The Bill provides that the tariff will be set in regulations to be debated via the affirmative procedure by Parliament following Royal Assent. We are committed to tabling an amendment in Committee that will require the Lord Chancellor to consult with the Lord Chief Justice before making those regulations. The judiciary will have discretion to increase the compensation payable in exceptional circumstances and, after listening to the views in the other place, we have amended the Bill to ensure that overall compensation levels in the tariff are reviewed at least every three years. We listened carefully to the comments made by the Delegated Powers and Regulatory Reform Committee in the Lords. We accepted its recommendation and tabled an amendment to include a full definition of whiplash injury in the Bill in order to remove any ambiguity about what that constitutes in law.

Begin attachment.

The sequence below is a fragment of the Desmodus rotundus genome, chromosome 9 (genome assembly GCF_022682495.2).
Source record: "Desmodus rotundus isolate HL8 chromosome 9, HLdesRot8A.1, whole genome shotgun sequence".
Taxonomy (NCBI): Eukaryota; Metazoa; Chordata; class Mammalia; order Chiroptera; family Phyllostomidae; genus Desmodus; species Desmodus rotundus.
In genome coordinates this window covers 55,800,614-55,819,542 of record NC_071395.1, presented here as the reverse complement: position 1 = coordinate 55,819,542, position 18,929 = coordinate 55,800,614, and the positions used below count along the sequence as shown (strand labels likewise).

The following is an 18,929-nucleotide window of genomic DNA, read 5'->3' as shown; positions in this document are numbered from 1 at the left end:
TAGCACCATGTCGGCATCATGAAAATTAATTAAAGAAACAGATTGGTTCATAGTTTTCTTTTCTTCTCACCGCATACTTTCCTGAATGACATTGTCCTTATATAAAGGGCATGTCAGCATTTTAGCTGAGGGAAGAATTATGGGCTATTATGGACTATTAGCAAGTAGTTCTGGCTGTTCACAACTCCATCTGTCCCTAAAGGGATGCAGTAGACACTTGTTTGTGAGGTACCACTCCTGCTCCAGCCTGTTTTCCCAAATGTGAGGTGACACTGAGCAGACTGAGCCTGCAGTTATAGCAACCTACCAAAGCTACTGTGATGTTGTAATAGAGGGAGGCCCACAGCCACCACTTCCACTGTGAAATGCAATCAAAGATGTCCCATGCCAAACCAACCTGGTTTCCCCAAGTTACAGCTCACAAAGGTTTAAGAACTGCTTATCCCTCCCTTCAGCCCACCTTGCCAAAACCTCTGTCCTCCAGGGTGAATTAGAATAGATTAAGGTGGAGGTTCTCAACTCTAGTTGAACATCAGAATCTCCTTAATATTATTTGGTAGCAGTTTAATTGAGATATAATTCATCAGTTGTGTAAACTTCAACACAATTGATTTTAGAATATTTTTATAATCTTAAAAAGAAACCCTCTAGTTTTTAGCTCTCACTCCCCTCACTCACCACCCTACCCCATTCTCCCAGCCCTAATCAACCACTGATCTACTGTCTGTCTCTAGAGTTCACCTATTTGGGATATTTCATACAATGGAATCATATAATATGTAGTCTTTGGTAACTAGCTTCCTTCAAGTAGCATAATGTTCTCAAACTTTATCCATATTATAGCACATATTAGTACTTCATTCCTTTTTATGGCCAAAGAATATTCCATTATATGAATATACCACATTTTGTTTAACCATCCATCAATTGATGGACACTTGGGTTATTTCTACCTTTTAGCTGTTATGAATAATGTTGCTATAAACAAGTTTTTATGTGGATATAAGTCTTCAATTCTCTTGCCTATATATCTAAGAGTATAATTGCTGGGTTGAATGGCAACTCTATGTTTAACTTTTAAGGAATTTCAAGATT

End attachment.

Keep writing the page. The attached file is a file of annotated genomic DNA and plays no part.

The Government’s reform programme also includes measures—not included in the scope of this Bill—to increase the small claims track limit for road traffic accident personal injury claims to £5,000, and for all other personal injury claims to £2,000. As these claims are generally not complicated, they are suitable to be managed in the simpler, lower cost small claims track. This route is designed to be accessible to litigants in person without the need for a lawyer, although claimants may still seek legal representation if they wish. To support this, the Government are working with a wide stakeholder group including the insurance industry, claimant solicitor representative groups and consumer groups in order to design and deliver a simple-to-use online service to enable the vast majority of those claiming for low-value road traffic accidents who may well choose not to be represented by legal advisers to receive help and guidance to manage their cases through to conclusion.